Liverpool Fire Police 1834 - 1836

December 08, 1825 - The Special Vestry met to consider a Report from a Committee appointed under Joseph Langton following conferring with the Improvement Committee of the Corporation regarding forming a Fire Police. The Vestry then had custody of the fire engines and maintained them.

January 1826 - A meeting was held of the Improvement Commission in the Committee Room at the Town Hall.  It was agreed to recommend to the Council to erect the buildings suggested by Langton’s Committee.

January 26 - The Committee met and recommended the Commissioners accept Langton’s report namely that a Fire Police be formed with two fire stations one near the Exchange the other in the South. Each was to have accommodation for 20 ‘Working men’ [16 Firemen and four Carters], a house for the Foreman, a large cistern [30,000g], stabling for eight horses and space for four engines each, two reserves, along with a light carriage to carry buckets.

November 02 - A resolution was passed by the Common Council that an Act of Parliament be sought to allow the formation a Fire Police force
- Royal Assent was given to a private bill “An Act for widening and improving certain streets in the town of Liverpool in the County Palatine of Lancaster, for the further prevention of Nuisances and Annoyances in the said town, for the Regulation of Weighing Machines, Weights and Measures and for the establishment of a Fire Police therein”. Thereafter, however, no further action was taken.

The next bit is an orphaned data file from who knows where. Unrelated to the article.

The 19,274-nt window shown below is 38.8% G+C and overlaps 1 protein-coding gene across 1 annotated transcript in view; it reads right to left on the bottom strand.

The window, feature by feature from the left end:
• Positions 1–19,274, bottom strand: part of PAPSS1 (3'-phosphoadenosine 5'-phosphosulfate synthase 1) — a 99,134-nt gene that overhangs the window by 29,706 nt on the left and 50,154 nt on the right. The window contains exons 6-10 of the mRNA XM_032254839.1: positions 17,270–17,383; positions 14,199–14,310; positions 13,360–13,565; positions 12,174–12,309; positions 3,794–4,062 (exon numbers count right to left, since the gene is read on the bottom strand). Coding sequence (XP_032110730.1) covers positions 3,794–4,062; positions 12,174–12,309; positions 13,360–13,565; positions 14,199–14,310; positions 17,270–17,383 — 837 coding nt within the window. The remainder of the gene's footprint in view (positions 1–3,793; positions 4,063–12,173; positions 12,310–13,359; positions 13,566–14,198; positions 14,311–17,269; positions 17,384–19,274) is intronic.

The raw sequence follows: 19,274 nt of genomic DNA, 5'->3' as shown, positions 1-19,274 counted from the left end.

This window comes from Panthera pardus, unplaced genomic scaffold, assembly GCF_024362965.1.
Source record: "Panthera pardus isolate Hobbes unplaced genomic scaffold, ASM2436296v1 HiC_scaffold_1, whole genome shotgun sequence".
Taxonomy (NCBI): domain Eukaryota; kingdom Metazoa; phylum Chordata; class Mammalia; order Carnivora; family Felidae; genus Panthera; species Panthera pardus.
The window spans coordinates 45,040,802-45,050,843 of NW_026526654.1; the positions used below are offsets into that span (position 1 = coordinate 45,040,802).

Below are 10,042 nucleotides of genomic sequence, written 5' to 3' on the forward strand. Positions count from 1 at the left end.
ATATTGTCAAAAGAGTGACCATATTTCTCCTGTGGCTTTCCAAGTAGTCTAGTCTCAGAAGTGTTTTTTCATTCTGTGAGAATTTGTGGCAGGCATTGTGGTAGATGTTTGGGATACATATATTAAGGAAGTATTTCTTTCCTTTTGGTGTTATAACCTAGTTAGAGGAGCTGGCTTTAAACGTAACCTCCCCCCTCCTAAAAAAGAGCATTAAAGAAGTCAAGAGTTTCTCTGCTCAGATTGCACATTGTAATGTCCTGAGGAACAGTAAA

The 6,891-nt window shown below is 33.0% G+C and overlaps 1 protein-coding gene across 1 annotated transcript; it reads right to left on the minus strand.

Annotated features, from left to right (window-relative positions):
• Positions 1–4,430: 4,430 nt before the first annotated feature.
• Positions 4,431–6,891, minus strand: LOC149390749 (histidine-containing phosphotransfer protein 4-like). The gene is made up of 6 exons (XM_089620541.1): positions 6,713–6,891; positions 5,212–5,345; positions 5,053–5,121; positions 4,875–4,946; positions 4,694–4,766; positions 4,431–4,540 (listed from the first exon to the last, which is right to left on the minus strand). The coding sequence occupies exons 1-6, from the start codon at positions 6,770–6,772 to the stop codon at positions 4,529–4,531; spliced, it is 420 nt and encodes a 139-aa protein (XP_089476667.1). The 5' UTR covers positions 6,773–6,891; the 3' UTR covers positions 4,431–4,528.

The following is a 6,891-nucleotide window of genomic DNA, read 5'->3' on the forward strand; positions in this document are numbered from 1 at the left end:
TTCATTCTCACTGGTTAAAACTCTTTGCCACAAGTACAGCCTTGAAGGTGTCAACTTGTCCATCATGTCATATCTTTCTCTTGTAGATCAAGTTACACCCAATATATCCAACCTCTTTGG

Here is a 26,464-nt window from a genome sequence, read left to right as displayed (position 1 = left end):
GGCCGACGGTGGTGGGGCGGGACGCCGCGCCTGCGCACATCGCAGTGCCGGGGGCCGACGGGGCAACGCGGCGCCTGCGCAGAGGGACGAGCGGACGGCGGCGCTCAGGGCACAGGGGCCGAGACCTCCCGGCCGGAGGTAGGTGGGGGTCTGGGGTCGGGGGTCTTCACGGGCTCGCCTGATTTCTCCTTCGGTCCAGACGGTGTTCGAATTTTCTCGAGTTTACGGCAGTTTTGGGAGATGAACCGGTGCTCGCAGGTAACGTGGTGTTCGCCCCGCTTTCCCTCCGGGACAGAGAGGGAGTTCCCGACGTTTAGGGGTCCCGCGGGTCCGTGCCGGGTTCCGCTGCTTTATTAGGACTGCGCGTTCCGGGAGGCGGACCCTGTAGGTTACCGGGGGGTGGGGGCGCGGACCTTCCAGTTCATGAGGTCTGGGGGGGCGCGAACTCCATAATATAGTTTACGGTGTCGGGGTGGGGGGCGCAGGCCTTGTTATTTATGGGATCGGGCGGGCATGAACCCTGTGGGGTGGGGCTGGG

January 1833 - After huge losses at a fire in warehouses on Lancelot’s Hey Lt Shipp, Supt of the Night Watch (established 1747) was asked to prepare a report on the formation of a Fire Police.

April 22 - Lt Gallemore was selected from 18 applicants to be the Sgt of the new Fire Police; Mr Rowlands was appointed Dep Sgt [later dismissed]. Mr McFadzen of the Commissioners of Scavengers was appointed in his place part time to keep records of payments @ £100 per annum (pa).
- The men forming the Fire Police were paid a retainer and were called in by a bell being rung and were required to drill weekly. For this each received the sum of 2s. Gallimore’s assistant, Mr Rowlands, was the only other full time member of staff. He was given the rank of Sergeant and received 15s per week.  In addition to payment for drilling the men received retainers of £3.3s.0d a year and the Deputy Sergeant £5.0s.0d, plus an hourly rate of between 6d and 1s.6d for attending fires.

The authorised strength was 45 men: comprised a full time Sargeant, Sgt and Deputy with the rest being retained comprising four Captain’s, four Branchmen and 35 Firemen.  As a back-up, 28 members of the Night Watch would act as fire auxiliaries.

A piece of land off Temple Court was selected as the site for a new and by the standards of the day, large fire engine station. The project was approved and building commenced. Men of various ranks and skills were recruited all bar one of these, however, would be employed on a part-time basis with each paid a retainer and then for each call answered.

The new with Headquarters and indeed the only fire station were at 2 Temple Place, situated between Temple Court and Harrington Street.  The building even had its own water cistern to supply the water carts.  The remainder of this small court was occupied by commercial concerns, with tea dealers at Nos 3 & 6, a merchant at No5 and a grocers and chemist at No 4. The new station was completed in April and housed six manual engines as well as four water carts, each carrying a ton of water.